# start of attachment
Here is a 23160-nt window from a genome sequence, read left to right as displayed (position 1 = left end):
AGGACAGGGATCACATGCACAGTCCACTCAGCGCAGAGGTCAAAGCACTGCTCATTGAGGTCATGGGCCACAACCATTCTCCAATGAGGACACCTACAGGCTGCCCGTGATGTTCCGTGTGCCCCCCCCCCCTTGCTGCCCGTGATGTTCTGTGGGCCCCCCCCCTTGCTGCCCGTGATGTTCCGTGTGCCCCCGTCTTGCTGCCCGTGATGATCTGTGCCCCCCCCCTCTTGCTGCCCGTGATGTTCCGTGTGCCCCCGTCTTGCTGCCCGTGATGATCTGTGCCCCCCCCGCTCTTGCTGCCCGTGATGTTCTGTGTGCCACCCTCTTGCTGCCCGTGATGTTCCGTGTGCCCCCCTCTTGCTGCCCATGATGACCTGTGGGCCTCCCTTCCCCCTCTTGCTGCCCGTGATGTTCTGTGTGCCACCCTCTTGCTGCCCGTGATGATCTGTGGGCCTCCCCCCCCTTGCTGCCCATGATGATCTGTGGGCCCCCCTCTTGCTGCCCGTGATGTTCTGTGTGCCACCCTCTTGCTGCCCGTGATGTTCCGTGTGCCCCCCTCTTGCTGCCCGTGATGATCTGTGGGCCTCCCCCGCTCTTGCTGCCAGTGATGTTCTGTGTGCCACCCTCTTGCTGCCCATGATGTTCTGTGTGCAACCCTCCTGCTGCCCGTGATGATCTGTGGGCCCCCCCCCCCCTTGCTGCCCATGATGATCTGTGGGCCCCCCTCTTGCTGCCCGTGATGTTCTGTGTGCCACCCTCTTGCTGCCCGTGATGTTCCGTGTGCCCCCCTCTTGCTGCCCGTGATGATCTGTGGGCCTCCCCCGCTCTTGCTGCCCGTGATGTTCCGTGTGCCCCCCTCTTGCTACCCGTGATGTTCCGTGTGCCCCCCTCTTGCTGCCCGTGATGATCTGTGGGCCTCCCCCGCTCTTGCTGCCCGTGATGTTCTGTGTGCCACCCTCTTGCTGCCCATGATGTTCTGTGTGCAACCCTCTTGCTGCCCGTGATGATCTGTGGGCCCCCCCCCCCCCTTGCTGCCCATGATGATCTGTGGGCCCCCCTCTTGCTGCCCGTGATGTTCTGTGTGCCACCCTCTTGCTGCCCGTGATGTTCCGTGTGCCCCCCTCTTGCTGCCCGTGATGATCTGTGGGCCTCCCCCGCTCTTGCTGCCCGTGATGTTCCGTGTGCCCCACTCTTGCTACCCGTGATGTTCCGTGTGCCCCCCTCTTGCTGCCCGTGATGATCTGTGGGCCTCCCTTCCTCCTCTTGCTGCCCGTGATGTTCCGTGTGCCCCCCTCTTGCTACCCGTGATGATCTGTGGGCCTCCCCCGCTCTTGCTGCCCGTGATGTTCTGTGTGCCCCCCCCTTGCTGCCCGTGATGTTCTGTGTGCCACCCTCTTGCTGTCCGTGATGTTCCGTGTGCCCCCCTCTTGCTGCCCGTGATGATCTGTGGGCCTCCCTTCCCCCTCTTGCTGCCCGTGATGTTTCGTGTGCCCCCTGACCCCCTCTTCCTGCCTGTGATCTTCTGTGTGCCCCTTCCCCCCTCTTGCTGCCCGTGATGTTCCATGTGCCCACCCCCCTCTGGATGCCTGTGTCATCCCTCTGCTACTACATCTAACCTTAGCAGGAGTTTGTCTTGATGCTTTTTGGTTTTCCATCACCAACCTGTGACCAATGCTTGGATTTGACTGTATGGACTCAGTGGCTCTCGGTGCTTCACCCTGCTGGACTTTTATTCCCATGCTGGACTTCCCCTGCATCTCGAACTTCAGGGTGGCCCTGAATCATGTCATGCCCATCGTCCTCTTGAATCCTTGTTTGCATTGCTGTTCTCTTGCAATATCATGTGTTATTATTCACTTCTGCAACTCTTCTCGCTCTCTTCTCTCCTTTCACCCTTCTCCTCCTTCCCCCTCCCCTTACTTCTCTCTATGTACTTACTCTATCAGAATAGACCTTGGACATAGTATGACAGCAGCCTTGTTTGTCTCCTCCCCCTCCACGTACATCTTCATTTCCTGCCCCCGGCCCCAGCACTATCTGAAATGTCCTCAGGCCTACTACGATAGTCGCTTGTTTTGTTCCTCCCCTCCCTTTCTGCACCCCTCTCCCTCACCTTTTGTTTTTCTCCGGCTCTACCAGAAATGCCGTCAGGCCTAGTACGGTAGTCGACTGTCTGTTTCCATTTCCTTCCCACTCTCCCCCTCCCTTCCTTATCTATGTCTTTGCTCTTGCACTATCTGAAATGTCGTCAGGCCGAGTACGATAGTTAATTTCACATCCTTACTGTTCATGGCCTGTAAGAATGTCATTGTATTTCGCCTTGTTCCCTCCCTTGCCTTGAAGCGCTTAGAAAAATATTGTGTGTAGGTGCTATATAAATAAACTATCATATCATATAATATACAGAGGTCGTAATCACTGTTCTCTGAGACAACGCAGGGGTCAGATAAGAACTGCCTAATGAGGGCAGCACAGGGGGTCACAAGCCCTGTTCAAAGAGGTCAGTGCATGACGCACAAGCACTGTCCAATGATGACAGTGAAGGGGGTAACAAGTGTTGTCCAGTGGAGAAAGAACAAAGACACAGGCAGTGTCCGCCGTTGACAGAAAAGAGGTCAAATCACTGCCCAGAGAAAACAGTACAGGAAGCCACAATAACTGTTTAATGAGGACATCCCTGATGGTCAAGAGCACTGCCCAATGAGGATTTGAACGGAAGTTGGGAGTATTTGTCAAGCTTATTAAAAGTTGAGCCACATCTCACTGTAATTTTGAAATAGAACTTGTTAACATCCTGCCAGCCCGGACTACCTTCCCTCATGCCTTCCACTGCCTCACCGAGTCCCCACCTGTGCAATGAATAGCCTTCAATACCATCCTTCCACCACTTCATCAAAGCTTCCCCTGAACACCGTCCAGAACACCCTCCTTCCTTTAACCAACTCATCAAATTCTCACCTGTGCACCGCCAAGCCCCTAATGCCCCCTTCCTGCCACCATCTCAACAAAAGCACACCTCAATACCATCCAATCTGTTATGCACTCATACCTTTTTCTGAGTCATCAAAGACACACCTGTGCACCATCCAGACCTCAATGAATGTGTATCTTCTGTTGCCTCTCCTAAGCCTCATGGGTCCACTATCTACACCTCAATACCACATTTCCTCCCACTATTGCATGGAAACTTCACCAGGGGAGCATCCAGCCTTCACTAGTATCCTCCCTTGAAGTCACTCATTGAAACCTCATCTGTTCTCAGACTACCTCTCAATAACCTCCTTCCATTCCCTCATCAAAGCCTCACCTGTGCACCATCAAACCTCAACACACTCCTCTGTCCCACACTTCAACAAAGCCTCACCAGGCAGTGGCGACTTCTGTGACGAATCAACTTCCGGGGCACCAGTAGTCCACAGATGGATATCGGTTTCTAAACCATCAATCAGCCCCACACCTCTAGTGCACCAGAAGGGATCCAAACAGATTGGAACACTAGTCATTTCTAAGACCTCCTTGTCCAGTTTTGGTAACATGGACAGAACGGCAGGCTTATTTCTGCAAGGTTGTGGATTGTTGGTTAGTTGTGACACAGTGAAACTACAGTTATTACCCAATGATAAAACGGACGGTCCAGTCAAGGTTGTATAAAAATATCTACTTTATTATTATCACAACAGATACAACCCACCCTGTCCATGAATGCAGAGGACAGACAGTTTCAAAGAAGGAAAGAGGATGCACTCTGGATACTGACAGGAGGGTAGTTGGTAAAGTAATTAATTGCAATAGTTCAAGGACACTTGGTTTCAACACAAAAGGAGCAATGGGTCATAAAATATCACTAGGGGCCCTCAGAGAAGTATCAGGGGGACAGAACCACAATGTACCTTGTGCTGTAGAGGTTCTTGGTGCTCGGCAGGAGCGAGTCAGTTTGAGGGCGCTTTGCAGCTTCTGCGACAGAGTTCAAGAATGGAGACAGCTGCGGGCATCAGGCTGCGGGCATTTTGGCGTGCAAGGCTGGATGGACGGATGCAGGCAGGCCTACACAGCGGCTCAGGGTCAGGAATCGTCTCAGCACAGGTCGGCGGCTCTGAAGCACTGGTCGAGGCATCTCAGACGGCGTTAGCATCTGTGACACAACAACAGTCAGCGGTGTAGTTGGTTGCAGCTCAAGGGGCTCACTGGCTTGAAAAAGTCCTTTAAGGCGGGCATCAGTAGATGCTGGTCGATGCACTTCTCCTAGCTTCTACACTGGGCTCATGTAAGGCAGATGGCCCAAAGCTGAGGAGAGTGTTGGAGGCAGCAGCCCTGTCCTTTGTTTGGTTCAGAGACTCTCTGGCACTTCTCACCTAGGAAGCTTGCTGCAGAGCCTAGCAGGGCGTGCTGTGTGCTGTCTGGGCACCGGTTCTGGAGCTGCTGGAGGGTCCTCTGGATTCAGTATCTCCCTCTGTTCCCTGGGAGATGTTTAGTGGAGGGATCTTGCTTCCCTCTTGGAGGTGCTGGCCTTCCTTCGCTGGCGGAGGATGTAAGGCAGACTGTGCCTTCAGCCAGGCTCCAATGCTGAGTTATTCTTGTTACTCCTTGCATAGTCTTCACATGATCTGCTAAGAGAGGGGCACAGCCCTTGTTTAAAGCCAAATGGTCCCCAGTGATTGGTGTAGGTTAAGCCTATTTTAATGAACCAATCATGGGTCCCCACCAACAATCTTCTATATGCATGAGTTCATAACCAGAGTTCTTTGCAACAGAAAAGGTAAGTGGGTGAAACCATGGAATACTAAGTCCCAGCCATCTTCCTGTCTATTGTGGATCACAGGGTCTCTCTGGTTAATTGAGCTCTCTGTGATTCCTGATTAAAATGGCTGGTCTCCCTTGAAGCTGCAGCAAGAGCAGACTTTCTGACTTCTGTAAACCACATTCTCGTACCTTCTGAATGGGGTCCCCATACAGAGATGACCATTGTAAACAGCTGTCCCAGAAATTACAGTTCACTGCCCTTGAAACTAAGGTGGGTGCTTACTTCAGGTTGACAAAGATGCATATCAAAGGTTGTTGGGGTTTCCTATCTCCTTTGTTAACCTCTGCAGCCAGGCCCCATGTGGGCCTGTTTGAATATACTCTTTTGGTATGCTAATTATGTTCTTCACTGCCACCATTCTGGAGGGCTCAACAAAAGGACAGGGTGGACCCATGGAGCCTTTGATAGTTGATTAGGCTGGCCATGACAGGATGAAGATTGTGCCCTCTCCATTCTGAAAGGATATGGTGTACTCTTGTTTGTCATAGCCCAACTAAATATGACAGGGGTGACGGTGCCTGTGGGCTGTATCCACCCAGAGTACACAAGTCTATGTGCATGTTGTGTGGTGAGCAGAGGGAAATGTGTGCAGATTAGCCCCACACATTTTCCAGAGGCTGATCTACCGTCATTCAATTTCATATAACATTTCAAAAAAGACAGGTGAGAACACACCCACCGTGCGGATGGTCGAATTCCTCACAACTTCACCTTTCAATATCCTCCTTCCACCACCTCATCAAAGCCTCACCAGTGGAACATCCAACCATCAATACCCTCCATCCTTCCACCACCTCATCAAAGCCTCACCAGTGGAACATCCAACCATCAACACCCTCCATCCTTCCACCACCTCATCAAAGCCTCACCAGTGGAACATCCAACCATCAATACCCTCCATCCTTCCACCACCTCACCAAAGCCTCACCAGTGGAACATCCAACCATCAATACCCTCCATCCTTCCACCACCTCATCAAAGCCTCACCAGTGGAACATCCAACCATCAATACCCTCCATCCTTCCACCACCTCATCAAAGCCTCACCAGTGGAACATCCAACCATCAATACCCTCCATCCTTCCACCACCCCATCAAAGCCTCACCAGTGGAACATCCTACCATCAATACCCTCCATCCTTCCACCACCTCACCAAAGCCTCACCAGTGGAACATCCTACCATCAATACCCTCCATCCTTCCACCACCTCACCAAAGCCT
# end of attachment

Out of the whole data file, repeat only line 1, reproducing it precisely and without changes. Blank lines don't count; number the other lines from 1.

Here is a 23160-nt window from a genome sequence, read left to right as displayed (position 1 = left end):